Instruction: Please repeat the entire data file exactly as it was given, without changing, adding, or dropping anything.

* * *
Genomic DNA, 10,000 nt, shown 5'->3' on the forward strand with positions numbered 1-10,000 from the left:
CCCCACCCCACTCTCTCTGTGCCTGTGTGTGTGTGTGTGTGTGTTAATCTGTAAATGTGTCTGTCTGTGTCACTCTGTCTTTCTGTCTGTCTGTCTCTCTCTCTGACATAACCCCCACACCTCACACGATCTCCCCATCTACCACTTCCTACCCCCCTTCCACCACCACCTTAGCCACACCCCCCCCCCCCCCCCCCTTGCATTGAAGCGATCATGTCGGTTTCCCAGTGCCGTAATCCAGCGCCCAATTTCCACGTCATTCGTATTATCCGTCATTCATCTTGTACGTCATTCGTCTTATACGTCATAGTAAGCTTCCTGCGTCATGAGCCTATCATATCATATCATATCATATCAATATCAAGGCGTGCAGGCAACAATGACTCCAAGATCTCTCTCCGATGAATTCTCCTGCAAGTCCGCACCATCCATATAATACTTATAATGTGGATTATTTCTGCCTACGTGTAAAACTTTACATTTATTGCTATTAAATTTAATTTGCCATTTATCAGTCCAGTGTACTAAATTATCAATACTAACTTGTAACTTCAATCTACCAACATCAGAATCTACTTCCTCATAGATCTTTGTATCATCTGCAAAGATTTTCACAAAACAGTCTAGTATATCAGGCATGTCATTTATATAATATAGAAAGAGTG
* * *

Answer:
Genomic DNA, 10,000 nt, shown 5'->3' on the forward strand with positions numbered 1-10,000 from the left:
CCCCACCCCACTCTCTCTGTGCCTGTGTGTGTGTGTGTGTGTGTTAATCTGTAAATGTGTCTGTCTGTGTCACTCTGTCTTTCTGTCTGTCTGTCTCTCTCTCTGACATAACCCCCACACCTCACACGATCTCCCCATCTACCACTTCCTACCCCCCTTCCACCACCACCTTAGCCACACCCCCCCCCCCCCCCCCCTTGCATTGAAGCGATCATGTCGGTTTCCCAGTGCCGTAATCCAGCGCCCAATTTCCACGTCATTCGTATTATCCGTCATTCATCTTGTACGTCATTCGTCTTATACGTCATAGTAAGCTTCCTGCGTCATGAGCCTATCATATCATATCATATCATATCAATATCAAGGCGTGCAGGCAACAATGACTCCAAGATCTCTCTCCGATGAATTCTCCTGCAAGTCCGCACCATCCATATAATACTTATAATGTGGATTATTTCTGCCTACGTGTAAAACTTTACATTTATTGCTATTAAATTTAATTTGCCATTTATCAGTCCAGTGTACTAAATTATCAATACTAACTTGTAACTTCAATCTACCAACATCAGAATCTACTTCCTCATAGATCTTTGTATCATCTGCAAAGATTTTCACAAAACAGTCTAGTATATCAGGCATGTCATTTATATAATATAGAAAGAGTG